I need to post this, too

And then, when I get around to reading it (and I’m putting it on my to-do list for tomorrow) I’ll post the link to the story about the last late-term abortionist (in the states). Because, you know what? I’m not actually “in favour of” abortion. I just happen to think that the one person qualified to decide whether a pregnancy is to come to term or not is the pregnant woman.

Facing privilege

Taking a break from the quilting posts to do an excercise, inspired by this post by Tami, read more about how (and why) in this article.

Take a (virtual) step:
If your father went to college before you started
If your father finished college before you started
If your mother went to college before you started
If your mother finished college before you started
If you have any relative who is an attorney, physician, or professor.
If your family was the same or higher class than your high school teachers
If you had a computer at home when you were growing up
If you had your own computer at home when you were growing up
If you had more than 50 books at home when you were growing up
If you had more than 500 books at home when you were growing up (Well, my parents certainly did. And to be honest, I probably did, too, even if I’m just supposed to count MY books.)
If were read children’s books by a parent when you were growing up
If you ever had lessons of any kind as a child or a teen
If you had more than two kinds of lessons as a child or a teen
If the people in the media who dress and talk like you were portrayed positively
If you had a credit card with your name on it before college
If you had or will have less than $5000 in student loans when you graduate
If you had or will have no student loans when you graduate
If you went to a private high school
If you went to summer camp
If you had a private tutor
(US students only) If you have been to Europe more than once as a child or teen
(International question) If you have been to the US more than once as a child or teen
If your family vacations involved staying at hotels rather than KOA or at relatives homes
If all of your clothing has been new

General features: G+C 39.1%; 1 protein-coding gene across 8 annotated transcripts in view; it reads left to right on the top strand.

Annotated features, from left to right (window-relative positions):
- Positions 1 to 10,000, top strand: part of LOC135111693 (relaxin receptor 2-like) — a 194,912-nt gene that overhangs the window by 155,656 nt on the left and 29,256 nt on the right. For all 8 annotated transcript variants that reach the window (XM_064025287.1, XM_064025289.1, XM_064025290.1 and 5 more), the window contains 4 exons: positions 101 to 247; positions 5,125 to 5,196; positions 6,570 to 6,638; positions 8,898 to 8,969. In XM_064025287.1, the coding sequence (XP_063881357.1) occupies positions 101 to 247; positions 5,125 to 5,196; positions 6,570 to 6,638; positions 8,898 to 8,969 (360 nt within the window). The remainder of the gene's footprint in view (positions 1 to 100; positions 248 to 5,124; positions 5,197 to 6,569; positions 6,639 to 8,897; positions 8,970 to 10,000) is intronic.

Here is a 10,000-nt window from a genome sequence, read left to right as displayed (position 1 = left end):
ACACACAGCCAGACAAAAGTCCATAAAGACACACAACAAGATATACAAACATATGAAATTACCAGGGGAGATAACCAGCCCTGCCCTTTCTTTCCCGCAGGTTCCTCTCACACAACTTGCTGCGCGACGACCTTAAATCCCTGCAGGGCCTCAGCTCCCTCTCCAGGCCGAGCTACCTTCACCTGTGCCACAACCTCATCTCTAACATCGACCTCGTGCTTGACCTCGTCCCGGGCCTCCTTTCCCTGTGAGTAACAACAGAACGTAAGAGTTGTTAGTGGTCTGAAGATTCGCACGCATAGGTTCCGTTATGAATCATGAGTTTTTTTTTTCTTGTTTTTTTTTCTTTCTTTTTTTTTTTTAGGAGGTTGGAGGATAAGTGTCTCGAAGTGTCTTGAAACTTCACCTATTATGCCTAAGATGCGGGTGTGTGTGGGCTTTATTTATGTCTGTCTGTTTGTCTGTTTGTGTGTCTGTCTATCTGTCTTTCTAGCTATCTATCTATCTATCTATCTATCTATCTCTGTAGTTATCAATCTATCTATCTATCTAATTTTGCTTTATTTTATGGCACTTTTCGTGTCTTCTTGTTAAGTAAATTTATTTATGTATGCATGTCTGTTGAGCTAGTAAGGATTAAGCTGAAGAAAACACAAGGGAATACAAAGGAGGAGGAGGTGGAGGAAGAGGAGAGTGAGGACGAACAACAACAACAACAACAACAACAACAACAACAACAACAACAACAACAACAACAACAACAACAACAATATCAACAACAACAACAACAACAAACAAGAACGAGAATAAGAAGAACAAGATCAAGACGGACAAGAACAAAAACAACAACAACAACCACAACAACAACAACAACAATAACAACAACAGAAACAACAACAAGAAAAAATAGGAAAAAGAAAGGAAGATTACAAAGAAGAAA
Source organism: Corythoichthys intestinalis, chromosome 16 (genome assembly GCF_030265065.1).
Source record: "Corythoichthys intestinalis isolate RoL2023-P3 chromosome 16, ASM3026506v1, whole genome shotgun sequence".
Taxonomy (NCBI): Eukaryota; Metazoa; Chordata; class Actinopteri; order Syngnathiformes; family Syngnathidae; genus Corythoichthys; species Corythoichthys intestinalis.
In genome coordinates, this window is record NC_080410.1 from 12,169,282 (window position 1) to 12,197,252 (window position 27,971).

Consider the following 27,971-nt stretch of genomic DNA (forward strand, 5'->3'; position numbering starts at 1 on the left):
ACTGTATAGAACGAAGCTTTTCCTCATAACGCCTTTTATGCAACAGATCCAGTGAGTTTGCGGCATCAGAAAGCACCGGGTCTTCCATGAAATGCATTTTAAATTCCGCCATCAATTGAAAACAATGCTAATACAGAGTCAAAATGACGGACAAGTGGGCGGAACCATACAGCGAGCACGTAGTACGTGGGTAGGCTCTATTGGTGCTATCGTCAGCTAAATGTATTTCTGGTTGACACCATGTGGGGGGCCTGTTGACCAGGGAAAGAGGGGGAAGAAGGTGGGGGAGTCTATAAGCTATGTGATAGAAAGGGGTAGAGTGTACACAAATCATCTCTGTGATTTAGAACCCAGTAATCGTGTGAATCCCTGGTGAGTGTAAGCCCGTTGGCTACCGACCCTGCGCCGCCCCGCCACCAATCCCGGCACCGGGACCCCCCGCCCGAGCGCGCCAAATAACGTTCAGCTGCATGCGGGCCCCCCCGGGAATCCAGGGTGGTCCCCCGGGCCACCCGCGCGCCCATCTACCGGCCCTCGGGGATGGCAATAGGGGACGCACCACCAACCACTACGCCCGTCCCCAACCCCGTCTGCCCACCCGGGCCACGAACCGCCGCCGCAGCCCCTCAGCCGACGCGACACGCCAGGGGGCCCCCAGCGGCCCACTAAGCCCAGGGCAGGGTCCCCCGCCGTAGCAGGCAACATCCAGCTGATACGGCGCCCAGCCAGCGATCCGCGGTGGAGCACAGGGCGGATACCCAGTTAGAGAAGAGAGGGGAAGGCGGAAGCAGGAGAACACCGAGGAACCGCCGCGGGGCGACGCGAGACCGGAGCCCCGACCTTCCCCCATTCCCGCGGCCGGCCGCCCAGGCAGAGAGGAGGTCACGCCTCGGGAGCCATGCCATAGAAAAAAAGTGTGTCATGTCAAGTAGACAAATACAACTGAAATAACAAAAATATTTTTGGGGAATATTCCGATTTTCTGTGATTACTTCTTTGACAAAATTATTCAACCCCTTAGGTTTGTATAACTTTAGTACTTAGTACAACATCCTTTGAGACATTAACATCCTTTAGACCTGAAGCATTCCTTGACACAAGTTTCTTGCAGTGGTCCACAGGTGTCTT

If your parents gave you a car that was not a hand-me-down from them
If there was original art in your house as a child or teen
If you had a phone in your room (But then, kids didn’t in Norway when I was young)
If your parent owned their own house or apartment when you were a child or teen
If you had your own room as a child or teen
If you participated in an SAT/ACT prep course
If you had your own cell phone in High School (I hadn’t even heard of anyone having a personal cell phone before I went to university)
If you had your own TV as a child or teen (But not for lack of funds, more because my parents wouldn’t have thought that was a good idea)
If you opened a mutual fund or IRA in High School or College
If you have ever flown anywhere on a commercial airline
If you ever went on a cruise with your family
If your parents took you to museums and art galleries as a child or teen
If you were unaware of how much heating bills were for your family

Yeah. Privileged.

But then, I’m white, cis-gendered, heterophile, able-bodied, educated with educated parents. The only thing I’ve got against me is being female, and I happen to live in one of the best countries in the world in terms of gender equality (though it’s still not perfect by any means). So I guess I knew that.

When you don’t know whether to laugh or cry

… you might as well laugh.

I’ve been doing a lot of laughing, in an exasperated sort of way, over the last few days. See, this woman called Hanne N. Herland has been figuring in the Norwegian media for stating the – uhm – unusual* opinion than women should be good little wives and please their husband sexually and gastronimically and be happy about it (oh, and don’t forget to freshen up your makeup before he arrives home from work and greet him with a smile). She also said that it’s no wonder Norwegian men marry Russian or Thai ladies because at least these ladies like sex and can cook. Apparently. Also, Norwegian ladies are all hedonist and jump into bed with just anyone, especially their friends’ husbands. Why they would chose to do so if they don’t like sex hasn’t been explained yet, I’ll get back to you on that one.

So I chose to laugh.

Then some other ladies chimed in to say that really, all this equality-talk has gone too far and how it’s a shame that young women nowadays have to work full-time AND take care of the house and children.

Let me tell you something, ladies: That ain’t equality. The idea, you see, is that your husband should do his share of taking care of the house and the children. I know, revolutionary, isn’t it?

Anyway. I laughed some more.

And then, this afternoon, Herland participated in a net-meeting,  and got the following question:

Du har skjønt det!

Oddvar Solemsli,

16.06.2009 13:29:51

Ja dette var skikkelig valgflesk for oss hjerneløse menn – mat og sex! Kunne ikke blitt bedre. Mitt spørsmål er: Hvordan har du tenkt å komme deg tilbake til førkrigstida der du åpenbart kommer fra når valget en gang er over?

And Herland offered this gem:

Hilsen Hanne Nabintu Herland svarer:

Jeg mener faktisk at det er enkelte ting ved 1950 tallet som er bra! Man kan da ikke mene at absolutt alt var verre før, og absolutt alt er fantastisk nå?

Which is when I stopped reading.

(To enlighten those of you who don’t read Norwegian, the question asks sarcastically how she intends to get back to pre-war times where she obviously belongs. She answers that she thinks there are a lot of good things to be said for the 1950-ies.)

Now Herland, I realise there have been wars since 1959, but generally, when one refers to pre-war in Norway, one is talking about the 30ies, as WW2 is THE war hereabouts. Not that there isn’t a lot to be said for the 3oies, too. But as far as being a woman goes, I for one am grateful I was not around then.